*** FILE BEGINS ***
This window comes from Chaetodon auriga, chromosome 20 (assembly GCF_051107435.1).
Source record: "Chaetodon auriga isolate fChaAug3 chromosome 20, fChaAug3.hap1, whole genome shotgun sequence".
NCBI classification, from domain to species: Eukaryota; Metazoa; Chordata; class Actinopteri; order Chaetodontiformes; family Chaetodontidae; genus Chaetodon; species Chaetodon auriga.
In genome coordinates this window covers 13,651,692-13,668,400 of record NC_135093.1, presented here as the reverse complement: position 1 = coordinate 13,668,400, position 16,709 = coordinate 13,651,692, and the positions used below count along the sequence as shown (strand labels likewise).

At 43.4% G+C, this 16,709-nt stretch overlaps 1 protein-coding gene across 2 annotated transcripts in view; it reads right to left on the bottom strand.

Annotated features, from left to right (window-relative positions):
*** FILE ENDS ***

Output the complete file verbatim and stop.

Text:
This window comes from Chaetodon auriga, chromosome 20 (assembly GCF_051107435.1).
Source record: "Chaetodon auriga isolate fChaAug3 chromosome 20, fChaAug3.hap1, whole genome shotgun sequence".
NCBI classification, from domain to species: Eukaryota; Metazoa; Chordata; class Actinopteri; order Chaetodontiformes; family Chaetodontidae; genus Chaetodon; species Chaetodon auriga.
In genome coordinates this window covers 13,651,692-13,668,400 of record NC_135093.1, presented here as the reverse complement: position 1 = coordinate 13,668,400, position 16,709 = coordinate 13,651,692, and the positions used below count along the sequence as shown (strand labels likewise).

At 43.4% G+C, this 16,709-nt stretch overlaps 1 protein-coding gene across 2 annotated transcripts in view; it reads right to left on the bottom strand.

Annotated features, from left to right (window-relative positions):